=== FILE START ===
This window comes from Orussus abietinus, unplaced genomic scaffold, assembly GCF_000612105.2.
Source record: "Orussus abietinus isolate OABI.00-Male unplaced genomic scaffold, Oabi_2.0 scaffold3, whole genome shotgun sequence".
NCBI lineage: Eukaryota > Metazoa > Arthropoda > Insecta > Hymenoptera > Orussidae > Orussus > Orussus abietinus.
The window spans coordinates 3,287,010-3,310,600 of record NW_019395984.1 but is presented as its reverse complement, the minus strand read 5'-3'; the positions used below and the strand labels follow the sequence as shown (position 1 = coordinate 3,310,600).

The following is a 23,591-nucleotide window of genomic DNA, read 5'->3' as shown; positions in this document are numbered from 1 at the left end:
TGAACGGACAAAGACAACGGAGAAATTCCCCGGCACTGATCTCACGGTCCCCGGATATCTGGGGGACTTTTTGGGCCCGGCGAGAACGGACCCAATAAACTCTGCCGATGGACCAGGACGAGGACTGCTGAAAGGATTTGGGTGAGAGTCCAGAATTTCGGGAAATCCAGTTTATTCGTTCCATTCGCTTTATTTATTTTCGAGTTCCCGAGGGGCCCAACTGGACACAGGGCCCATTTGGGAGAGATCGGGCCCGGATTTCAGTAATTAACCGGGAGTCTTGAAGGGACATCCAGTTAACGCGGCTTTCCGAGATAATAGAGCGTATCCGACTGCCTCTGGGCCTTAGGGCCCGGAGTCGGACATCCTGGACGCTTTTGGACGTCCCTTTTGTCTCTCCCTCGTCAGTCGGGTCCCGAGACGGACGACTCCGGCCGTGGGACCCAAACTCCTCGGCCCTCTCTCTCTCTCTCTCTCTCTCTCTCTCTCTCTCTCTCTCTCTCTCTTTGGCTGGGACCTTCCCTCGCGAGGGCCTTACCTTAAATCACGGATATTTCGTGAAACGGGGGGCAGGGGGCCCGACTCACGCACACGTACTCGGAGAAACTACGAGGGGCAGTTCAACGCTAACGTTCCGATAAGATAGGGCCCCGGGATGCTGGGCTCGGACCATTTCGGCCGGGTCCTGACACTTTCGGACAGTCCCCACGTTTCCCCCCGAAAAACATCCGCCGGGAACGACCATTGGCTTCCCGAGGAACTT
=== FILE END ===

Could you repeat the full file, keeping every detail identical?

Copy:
This window comes from Orussus abietinus, unplaced genomic scaffold, assembly GCF_000612105.2.
Source record: "Orussus abietinus isolate OABI.00-Male unplaced genomic scaffold, Oabi_2.0 scaffold3, whole genome shotgun sequence".
NCBI lineage: Eukaryota > Metazoa > Arthropoda > Insecta > Hymenoptera > Orussidae > Orussus > Orussus abietinus.
The window spans coordinates 3,287,010-3,310,600 of record NW_019395984.1 but is presented as its reverse complement, the minus strand read 5'-3'; the positions used below and the strand labels follow the sequence as shown (position 1 = coordinate 3,310,600).

The following is a 23,591-nucleotide window of genomic DNA, read 5'->3' as shown; positions in this document are numbered from 1 at the left end:
TGAACGGACAAAGACAACGGAGAAATTCCCCGGCACTGATCTCACGGTCCCCGGATATCTGGGGGACTTTTTGGGCCCGGCGAGAACGGACCCAATAAACTCTGCCGATGGACCAGGACGAGGACTGCTGAAAGGATTTGGGTGAGAGTCCAGAATTTCGGGAAATCCAGTTTATTCGTTCCATTCGCTTTATTTATTTTCGAGTTCCCGAGGGGCCCAACTGGACACAGGGCCCATTTGGGAGAGATCGGGCCCGGATTTCAGTAATTAACCGGGAGTCTTGAAGGGACATCCAGTTAACGCGGCTTTCCGAGATAATAGAGCGTATCCGACTGCCTCTGGGCCTTAGGGCCCGGAGTCGGACATCCTGGACGCTTTTGGACGTCCCTTTTGTCTCTCCCTCGTCAGTCGGGTCCCGAGACGGACGACTCCGGCCGTGGGACCCAAACTCCTCGGCCCTCTCTCTCTCTCTCTCTCTCTCTCTCTCTCTCTCTCTCTCTCTCTCTTTGGCTGGGACCTTCCCTCGCGAGGGCCTTACCTTAAATCACGGATATTTCGTGAAACGGGGGGCAGGGGGCCCGACTCACGCACACGTACTCGGAGAAACTACGAGGGGCAGTTCAACGCTAACGTTCCGATAAGATAGGGCCCCGGGATGCTGGGCTCGGACCATTTCGGCCGGGTCCTGACACTTTCGGACAGTCCCCACGTTTCCCCCCGAAAAACATCCGCCGGGAACGACCATTGGCTTCCCGAGGAACTT